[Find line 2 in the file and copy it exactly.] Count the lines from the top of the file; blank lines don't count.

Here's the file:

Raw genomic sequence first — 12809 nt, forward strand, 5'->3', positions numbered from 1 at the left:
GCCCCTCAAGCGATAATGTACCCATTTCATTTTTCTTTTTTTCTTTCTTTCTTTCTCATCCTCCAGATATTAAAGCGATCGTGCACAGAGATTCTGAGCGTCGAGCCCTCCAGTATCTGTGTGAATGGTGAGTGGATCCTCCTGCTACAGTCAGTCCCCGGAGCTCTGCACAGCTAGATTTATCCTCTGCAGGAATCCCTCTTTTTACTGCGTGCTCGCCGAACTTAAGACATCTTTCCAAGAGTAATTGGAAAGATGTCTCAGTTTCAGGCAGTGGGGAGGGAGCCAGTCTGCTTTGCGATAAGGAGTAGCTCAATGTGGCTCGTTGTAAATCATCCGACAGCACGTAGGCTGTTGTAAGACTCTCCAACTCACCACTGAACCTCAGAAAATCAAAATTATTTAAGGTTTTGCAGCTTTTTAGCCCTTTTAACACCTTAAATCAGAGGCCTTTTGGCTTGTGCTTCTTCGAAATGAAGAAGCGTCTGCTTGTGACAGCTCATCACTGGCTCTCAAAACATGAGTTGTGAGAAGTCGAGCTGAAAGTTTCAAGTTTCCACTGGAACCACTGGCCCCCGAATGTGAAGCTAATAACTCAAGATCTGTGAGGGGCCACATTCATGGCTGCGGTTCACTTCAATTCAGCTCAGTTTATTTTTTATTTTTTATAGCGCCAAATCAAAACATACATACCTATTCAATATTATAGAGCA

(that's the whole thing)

GCCCCTCAAGCGATAATGTACCCATTTCATTTTTCTTTTTTTCTTTCTTTCTTTCTCATCCTCCAGATATTAAAGCGATCGTGCACAGAGATTCTGAGCGTCGAGCCCTCCAGTATCTGTGTGAATGGTGAGTGGATCCTCCTGCTACAGTCAGTCCCCGGAGCTCTGCACAGCTAGATTTATCCTCTGCAGGAATCCCTCTTTTTACTGCGTGCTCGCCGAACTTAAGACATCTTTCCAAGAGTAATTGGAAAGATGTCTCAGTTTCAGGCAGTGGGGAGGGAGCCAGTCTGCTTTGCGATAAGGAGTAGCTCAATGTGGCTCGTTGTAAATCATCCGACAGCACGTAGGCTGTTGTAAGACTCTCCAACTCACCACTGAACCTCAGAAAATCAAAATTATTTAAGGTTTTGCAGCTTTTTAGCCCTTTTAACACCTTAAATCAGAGGCCTTTTGGCTTGTGCTTCTTCGAAATGAAGAAGCGTCTGCTTGTGACAGCTCATCACTGGCTCTCAAAACATGAGTTGTGAGAAGTCGAGCTGAAAGTTTCAAGTTTCCACTGGAACCACTGGCCCCCGAATGTGAAGCTAATAACTCAAGATCTGTGAGGGGCCACATTCATGGCTGCGGTTCACTTCAATTCAGCTCAGTTTATTTTTTATTTTTTATAGCGCCAAATCAAAACATACATACCTATTCAATATTATAGAGCA